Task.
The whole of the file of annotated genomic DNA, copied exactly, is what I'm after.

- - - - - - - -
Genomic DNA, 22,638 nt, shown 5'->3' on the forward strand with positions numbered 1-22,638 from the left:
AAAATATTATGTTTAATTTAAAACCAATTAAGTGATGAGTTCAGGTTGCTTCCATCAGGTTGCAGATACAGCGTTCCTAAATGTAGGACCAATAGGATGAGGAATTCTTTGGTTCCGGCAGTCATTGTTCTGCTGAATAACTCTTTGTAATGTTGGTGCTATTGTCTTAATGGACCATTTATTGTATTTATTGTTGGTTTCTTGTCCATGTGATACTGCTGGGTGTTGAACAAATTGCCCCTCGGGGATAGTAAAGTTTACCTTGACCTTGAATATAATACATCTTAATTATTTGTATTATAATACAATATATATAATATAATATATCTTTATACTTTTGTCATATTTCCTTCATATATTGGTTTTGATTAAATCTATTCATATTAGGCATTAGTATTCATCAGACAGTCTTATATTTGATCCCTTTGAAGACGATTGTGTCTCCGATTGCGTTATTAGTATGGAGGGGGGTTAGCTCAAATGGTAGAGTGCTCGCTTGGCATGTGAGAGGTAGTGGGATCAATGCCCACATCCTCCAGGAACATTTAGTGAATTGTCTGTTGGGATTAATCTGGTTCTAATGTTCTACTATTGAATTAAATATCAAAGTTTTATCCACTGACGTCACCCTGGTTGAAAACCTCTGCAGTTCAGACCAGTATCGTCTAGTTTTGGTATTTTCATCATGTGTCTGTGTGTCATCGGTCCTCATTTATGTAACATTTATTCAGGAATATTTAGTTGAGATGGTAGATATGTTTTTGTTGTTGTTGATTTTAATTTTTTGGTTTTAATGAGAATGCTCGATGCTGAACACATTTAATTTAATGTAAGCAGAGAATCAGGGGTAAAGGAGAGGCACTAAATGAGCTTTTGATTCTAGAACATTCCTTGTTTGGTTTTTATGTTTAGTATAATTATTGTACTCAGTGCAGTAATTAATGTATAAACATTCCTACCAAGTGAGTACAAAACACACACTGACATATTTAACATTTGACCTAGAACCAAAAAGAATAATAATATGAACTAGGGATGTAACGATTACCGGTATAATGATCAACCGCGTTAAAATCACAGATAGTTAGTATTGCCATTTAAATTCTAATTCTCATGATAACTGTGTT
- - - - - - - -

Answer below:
Genomic DNA, 22,638 nt, shown 5'->3' on the forward strand with positions numbered 1-22,638 from the left:
AAAATATTATGTTTAATTTAAAACCAATTAAGTGATGAGTTCAGGTTGCTTCCATCAGGTTGCAGATACAGCGTTCCTAAATGTAGGACCAATAGGATGAGGAATTCTTTGGTTCCGGCAGTCATTGTTCTGCTGAATAACTCTTTGTAATGTTGGTGCTATTGTCTTAATGGACCATTTATTGTATTTATTGTTGGTTTCTTGTCCATGTGATACTGCTGGGTGTTGAACAAATTGCCCCTCGGGGATAGTAAAGTTTACCTTGACCTTGAATATAATACATCTTAATTATTTGTATTATAATACAATATATATAATATAATATATCTTTATACTTTTGTCATATTTCCTTCATATATTGGTTTTGATTAAATCTATTCATATTAGGCATTAGTATTCATCAGACAGTCTTATATTTGATCCCTTTGAAGACGATTGTGTCTCCGATTGCGTTATTAGTATGGAGGGGGGTTAGCTCAAATGGTAGAGTGCTCGCTTGGCATGTGAGAGGTAGTGGGATCAATGCCCACATCCTCCAGGAACATTTAGTGAATTGTCTGTTGGGATTAATCTGGTTCTAATGTTCTACTATTGAATTAAATATCAAAGTTTTATCCACTGACGTCACCCTGGTTGAAAACCTCTGCAGTTCAGACCAGTATCGTCTAGTTTTGGTATTTTCATCATGTGTCTGTGTGTCATCGGTCCTCATTTATGTAACATTTATTCAGGAATATTTAGTTGAGATGGTAGATATGTTTTTGTTGTTGTTGATTTTAATTTTTTGGTTTTAATGAGAATGCTCGATGCTGAACACATTTAATTTAATGTAAGCAGAGAATCAGGGGTAAAGGAGAGGCACTAAATGAGCTTTTGATTCTAGAACATTCCTTGTTTGGTTTTTATGTTTAGTATAATTATTGTACTCAGTGCAGTAATTAATGTATAAACATTCCTACCAAGTGAGTACAAAACACACACTGACATATTTAACATTTGACCTAGAACCAAAAAGAATAATAATATGAACTAGGGATGTAACGATTACCGGTATAATGATCAACCGCGTTAAAATCACAGATAGTTAGTATTGCCATTTAAATTCTAATTCTCATGATAACTGTGTT